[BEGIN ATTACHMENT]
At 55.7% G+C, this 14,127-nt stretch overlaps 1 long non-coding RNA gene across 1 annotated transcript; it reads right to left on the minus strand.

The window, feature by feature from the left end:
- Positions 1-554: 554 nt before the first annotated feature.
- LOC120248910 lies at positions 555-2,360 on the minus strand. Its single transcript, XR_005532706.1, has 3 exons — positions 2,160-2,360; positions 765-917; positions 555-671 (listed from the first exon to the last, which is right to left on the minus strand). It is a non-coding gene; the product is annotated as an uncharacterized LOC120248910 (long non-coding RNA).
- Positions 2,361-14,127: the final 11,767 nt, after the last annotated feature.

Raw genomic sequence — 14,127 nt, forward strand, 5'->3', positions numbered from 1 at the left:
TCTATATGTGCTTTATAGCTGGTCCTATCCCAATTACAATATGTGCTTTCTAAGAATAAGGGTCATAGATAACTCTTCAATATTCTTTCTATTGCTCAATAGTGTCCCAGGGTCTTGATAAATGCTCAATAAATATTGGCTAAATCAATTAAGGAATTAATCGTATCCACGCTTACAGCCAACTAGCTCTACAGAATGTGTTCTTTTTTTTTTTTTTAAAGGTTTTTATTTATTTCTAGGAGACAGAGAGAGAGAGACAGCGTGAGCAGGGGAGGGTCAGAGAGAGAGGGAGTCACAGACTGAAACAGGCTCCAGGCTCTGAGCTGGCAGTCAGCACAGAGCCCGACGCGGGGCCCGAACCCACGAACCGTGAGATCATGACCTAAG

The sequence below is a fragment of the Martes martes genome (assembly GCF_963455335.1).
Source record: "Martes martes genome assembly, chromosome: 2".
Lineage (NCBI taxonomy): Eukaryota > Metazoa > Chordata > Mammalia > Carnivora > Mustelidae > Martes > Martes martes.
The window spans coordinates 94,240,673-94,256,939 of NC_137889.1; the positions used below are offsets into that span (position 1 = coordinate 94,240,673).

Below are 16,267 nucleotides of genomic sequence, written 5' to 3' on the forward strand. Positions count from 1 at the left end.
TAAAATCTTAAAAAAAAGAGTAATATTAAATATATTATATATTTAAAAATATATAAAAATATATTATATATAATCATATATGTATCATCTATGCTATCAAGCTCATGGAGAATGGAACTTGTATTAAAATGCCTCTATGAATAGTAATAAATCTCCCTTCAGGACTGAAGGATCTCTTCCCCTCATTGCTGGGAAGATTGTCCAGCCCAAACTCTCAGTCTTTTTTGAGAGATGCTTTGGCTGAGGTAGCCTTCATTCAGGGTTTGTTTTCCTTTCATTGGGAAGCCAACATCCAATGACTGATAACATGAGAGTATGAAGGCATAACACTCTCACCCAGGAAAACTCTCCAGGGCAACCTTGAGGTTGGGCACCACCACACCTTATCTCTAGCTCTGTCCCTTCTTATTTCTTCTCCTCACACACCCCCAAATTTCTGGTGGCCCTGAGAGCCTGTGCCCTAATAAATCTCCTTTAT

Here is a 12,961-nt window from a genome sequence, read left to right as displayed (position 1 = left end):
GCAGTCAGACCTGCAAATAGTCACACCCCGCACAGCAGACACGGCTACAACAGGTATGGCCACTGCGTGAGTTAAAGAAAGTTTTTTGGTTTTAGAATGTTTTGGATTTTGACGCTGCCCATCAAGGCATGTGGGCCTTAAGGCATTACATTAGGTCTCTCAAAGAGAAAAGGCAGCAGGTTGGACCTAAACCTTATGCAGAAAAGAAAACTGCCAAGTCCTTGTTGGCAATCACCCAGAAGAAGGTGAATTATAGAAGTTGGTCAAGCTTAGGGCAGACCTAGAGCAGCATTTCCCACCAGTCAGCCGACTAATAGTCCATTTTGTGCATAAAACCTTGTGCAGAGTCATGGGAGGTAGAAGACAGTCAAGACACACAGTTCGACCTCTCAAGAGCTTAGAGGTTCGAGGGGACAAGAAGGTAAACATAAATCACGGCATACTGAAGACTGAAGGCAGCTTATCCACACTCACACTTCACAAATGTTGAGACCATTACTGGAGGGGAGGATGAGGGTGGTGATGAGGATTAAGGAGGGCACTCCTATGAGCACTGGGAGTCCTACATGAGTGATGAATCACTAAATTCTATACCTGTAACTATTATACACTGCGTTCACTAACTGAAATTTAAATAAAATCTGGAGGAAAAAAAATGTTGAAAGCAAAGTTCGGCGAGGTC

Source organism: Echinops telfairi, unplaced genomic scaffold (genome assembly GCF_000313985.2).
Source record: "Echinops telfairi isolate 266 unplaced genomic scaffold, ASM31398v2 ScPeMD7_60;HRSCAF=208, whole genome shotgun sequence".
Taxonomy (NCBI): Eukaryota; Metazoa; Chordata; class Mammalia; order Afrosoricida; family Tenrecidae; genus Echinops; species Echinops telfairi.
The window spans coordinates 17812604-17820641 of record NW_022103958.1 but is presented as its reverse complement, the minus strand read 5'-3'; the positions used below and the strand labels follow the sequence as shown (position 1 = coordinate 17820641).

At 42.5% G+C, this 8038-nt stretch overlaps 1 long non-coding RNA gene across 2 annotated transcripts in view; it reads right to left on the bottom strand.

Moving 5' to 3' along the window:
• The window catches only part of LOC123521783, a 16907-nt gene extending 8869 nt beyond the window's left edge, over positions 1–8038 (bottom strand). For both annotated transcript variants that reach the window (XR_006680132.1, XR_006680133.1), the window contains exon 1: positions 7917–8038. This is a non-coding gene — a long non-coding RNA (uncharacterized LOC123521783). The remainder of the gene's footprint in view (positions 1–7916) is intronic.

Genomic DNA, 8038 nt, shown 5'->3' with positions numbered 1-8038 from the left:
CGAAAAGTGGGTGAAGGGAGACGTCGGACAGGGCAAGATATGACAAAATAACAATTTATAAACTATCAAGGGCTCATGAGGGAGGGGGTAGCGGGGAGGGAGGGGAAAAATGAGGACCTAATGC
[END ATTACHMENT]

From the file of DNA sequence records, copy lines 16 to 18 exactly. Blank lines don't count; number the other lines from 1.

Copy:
Source organism: Echinops telfairi, unplaced genomic scaffold (genome assembly GCF_000313985.2).
Source record: "Echinops telfairi isolate 266 unplaced genomic scaffold, ASM31398v2 ScPeMD7_60;HRSCAF=208, whole genome shotgun sequence".
Taxonomy (NCBI): Eukaryota; Metazoa; Chordata; class Mammalia; order Afrosoricida; family Tenrecidae; genus Echinops; species Echinops telfairi.